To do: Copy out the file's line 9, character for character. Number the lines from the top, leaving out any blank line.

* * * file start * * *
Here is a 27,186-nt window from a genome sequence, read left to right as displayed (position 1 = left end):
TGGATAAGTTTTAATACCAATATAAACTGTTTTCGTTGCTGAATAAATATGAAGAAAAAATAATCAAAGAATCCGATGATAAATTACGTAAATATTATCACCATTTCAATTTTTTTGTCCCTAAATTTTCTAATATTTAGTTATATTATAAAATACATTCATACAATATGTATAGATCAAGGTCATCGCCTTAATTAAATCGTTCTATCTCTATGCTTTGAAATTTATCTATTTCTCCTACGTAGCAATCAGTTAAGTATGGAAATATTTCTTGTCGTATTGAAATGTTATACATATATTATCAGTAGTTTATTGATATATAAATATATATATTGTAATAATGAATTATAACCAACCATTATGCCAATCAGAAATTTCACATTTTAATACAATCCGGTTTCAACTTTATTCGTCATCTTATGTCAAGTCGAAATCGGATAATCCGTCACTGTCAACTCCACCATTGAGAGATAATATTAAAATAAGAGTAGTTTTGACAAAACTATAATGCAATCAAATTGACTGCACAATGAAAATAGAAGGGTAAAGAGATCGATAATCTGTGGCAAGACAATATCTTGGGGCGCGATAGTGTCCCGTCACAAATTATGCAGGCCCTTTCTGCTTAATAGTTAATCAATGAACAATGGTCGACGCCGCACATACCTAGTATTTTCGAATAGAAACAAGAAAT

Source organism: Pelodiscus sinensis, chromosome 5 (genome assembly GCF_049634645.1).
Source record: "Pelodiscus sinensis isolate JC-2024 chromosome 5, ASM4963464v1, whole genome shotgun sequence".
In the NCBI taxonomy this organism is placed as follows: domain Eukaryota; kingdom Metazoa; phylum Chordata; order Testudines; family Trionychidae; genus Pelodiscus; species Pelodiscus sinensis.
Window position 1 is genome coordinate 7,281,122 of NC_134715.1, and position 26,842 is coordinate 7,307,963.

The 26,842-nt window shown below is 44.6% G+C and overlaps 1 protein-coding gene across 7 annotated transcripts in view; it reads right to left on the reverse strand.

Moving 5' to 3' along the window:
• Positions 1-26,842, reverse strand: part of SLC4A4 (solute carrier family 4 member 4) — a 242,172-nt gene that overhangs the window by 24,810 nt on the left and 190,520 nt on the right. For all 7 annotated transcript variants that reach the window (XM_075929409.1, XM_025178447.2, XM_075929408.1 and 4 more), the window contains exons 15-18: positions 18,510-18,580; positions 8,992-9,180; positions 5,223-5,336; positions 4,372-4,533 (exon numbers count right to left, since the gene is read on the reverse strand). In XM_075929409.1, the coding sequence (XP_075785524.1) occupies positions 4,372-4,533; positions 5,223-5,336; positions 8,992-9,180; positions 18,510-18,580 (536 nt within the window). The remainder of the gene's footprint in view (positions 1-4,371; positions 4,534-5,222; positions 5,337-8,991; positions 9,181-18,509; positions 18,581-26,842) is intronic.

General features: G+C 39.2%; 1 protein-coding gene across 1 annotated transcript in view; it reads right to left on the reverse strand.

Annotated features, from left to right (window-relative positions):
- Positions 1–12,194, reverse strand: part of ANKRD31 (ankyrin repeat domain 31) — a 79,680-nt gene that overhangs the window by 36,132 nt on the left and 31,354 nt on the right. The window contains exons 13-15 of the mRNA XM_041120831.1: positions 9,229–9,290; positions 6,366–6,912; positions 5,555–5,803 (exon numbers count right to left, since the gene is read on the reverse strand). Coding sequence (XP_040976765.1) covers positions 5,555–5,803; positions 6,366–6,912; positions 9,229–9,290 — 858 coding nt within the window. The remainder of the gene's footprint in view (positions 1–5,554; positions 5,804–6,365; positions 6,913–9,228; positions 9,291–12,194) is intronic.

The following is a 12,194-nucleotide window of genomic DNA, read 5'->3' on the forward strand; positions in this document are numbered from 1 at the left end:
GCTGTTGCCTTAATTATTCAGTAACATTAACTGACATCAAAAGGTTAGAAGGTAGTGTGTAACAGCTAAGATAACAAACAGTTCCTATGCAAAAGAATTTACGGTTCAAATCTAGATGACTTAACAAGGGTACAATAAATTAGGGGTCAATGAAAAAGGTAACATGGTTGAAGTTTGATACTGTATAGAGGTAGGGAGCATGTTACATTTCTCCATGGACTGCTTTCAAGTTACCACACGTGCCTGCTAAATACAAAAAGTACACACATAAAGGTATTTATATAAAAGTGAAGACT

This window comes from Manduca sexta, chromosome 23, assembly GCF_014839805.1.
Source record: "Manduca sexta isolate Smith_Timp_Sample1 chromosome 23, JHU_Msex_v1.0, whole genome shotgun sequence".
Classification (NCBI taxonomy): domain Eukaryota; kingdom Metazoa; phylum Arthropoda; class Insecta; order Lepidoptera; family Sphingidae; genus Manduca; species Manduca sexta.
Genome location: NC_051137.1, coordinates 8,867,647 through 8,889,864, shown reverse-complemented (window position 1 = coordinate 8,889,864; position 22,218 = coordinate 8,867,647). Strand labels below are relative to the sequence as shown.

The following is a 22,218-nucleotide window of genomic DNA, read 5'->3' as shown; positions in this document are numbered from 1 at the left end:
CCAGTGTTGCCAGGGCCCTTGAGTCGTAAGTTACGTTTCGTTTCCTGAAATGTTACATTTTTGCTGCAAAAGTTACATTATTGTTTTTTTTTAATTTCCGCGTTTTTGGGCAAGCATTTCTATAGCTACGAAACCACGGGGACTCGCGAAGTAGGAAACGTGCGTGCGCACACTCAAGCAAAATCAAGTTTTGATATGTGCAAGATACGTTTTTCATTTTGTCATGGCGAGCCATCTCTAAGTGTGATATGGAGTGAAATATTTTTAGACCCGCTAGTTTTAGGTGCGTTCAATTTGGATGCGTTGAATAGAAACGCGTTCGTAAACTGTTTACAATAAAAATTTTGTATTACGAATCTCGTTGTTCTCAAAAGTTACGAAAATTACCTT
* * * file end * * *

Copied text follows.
• Positions 1-26,842, reverse strand: part of SLC4A4 (solute carrier family 4 member 4) — a 242,172-nt gene that overhangs the window by 24,810 nt on the left and 190,520 nt on the right. For all 7 annotated transcript variants that reach the window (XM_075929409.1, XM_025178447.2, XM_075929408.1 and 4 more), the window contains exons 15-18: positions 18,510-18,580; positions 8,992-9,180; positions 5,223-5,336; positions 4,372-4,533 (exon numbers count right to left, since the gene is read on the reverse strand). In XM_075929409.1, the coding sequence (XP_075785524.1) occupies positions 4,372-4,533; positions 5,223-5,336; positions 8,992-9,180; positions 18,510-18,580 (536 nt within the window). The remainder of the gene's footprint in view (positions 1-4,371; positions 4,534-5,222; positions 5,337-8,991; positions 9,181-18,509; positions 18,581-26,842) is intronic.